Several studies have documented the importance of optimal work situation and the general well-being of early-career researchers (ECRs) for enhancing the academic performance of universities. Yet, most studies focused on specific categories of ECRs, or on specific academic disciplines as well as on specific outcomes. With this study, we recognize the need for a broader sample encompassing different categories of ECRs across academic disciplines. In a national survey of Swedish universities, the National Junior Faculty of Sweden (NJF) collected data from ECRs in order to study the influence of work situation and well-being on perceived scientific environment. We observed that work situation and well-being are interdependent and jointly influence each other in shaping the conditions for ideal scientific environment. Importantly, we employ structural equation model (SEM) analysis to account for the endogenous relationship between work situation and personal well-being in predicting perceived scientific environment. Results from SEM indicate that support from the university, work time management, job clarity, contract length and quality of life satisfaction were related to the perceived possibility of conducting the best science. Our research also highlighted individual differences across demographic factors and contract length in the perceived work situation and the possibility of conducting the best science.
This is a preview of subscription content, log in to check access.
Buy single article
Instant access to the full article PDF.
Price includes VAT for USA
Subscribe to journal
Immediate online access to all issues from 2019. Subscription will auto renew annually.
This is the net price. Taxes to be calculated in checkout.
Ahola, K. and Hakanen, J. (2007) ‘Job strain, burnout, and depressive symptoms: A prospective study among dentists’, Journal of Affective Disorders, 104(1–3): 103–110.
Åkerlind, G.S. (2005) ‘Postdoctoral researchers: roles, functions and career prospects’, Higher Education Research and Development, 24(1): 21–40.
Åkerlind, G.S. (2009) ‘Postdoctoral research positions as preparation for an academic career’, International Journal for Researcher Development, 1(1): 84–96.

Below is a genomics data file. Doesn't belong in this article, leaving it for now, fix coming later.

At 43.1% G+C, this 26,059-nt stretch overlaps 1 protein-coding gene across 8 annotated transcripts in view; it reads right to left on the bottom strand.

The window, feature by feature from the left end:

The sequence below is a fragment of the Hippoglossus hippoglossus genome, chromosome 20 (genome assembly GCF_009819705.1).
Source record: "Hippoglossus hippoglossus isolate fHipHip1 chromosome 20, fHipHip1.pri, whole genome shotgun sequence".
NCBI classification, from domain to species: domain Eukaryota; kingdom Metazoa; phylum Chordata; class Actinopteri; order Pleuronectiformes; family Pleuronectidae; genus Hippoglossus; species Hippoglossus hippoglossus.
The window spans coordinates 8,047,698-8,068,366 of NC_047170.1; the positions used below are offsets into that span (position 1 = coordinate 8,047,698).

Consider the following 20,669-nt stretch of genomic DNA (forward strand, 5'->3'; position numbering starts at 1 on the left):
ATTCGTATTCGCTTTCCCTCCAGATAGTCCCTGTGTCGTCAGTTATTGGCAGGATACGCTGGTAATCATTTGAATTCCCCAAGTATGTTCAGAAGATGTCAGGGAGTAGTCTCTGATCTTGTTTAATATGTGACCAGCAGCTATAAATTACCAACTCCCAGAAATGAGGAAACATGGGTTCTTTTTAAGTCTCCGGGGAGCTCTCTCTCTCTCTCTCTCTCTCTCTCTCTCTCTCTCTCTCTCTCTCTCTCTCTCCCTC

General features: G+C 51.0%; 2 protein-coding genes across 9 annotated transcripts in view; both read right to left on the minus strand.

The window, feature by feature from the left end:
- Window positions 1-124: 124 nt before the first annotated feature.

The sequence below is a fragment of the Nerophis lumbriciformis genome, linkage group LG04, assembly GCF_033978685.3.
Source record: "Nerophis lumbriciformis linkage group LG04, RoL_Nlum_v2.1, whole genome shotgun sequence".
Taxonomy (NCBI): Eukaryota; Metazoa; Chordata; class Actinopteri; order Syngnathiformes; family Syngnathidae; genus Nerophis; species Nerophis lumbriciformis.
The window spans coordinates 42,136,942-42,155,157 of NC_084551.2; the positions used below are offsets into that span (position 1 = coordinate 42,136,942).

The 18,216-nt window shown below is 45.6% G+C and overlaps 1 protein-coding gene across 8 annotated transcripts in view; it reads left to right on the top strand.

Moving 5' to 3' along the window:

Andersson, H., Carlsson, J., Dryler, H., Gillström, P., Inkinen, M., Kahlroth, M. and Viberg, A. (2016) Annual statistics on higher education in Sweden 2016—UKÄ (text No. 2016:11). Stockholm: Swedish Higher Education Authority. Retrieved from http://english.uka.se/statistics/annual-statistics-on-higher-education-in-sweden-2016.html#h-HighereducationinSweden2016statusreport.
Ates, G. and Brechelmacher, A. (2013) ‘Academic career paths’, in U. Teichler and E. Höhle (eds.) The Work Situation of the Academic Profession in Europe: Findings of a Survey in Twelve Countries, Dordrecht: Springer, pp. 13–35.
Bakker, A. and Demerouti, E. (2007) ‘The Job Demands-Resources Model: State of the Art’, Journal of Managerial Psychology, 22(3):309–328.
Baruch, Y. and Hall, D.T. (2004) ‘The academic career: A model for future careers in other sectors?’, Journal of Vocational Behavior, 64(2): 241–262.
Beehr, T.A., Walsh, J.T., and Taber, T.D. (1976) ‘Relationship of stress to individually and organizationally valued states: higher order needs as a moderator’, The Journal of Applied Psychology, 61(7): 41–47.
Bessudnov, A., Guardiancich, I. and Marimon, R. (2015) ‘A statistical evaluation of the effects of a structured postdoctoral programme’, Studies in Higher Education, 40(9): 1588–1604.
Björck, J. (2015) Forskningens framtid! Karriärstruktur och karriärvägar i högskolan. Vetenskapsrådet. Retrieved from https://publikationer.vr.se/produkt/forskningens-framtid-karriarstruktur-och-karriarvagar-i-hogskolan/.
Cantwell, B. and Taylor, B. J. (2013) ‘Internationalization of the postdoctorate in the United States: analyzing the demand for international postdoc labor’, Higher Education, 66(5): 551–567.
Capewell, S. (2016) ‘Academic careers: what do early career researchers think?’, Journal of Epidemiology and Community Health, jech-2016-207438, first published online 6 June 2016. https://doi.org/10.1136/jech-2016-207438.
Cyranoski, D., Gilbert, N., Ledford, H., Nayar, A. and Yahia, M. (2011) ‘Education: The PhD factory’, Nature News, 472(7343): 276–279.
Daniels, K. and Harris, C. (2000) ‘Work, psychological well-being and performance’, Occupational Medicine, 50(5): 304–309.
Dany, F., Louvel, S. and Valette, A. (2011) ‘Academic careers: The limits of the “boundaryless approach” and the power of promotion scripts’, Human Relations, 64(7): 971–996.
Dany, F. and Mangematin, V. (2004) ‘Beyond the dualism between lifelong employment and job insecurity: some new career promises for young scientists’, Higher Education Policy, 17(2): 201–219.
De Machado-Taylor, M. L., White, K. and Gouveia, O. (2014) ‘Job Satisfaction of Academics: Does Gender Matter?’, Higher Education Policy, 27(3): 363–384.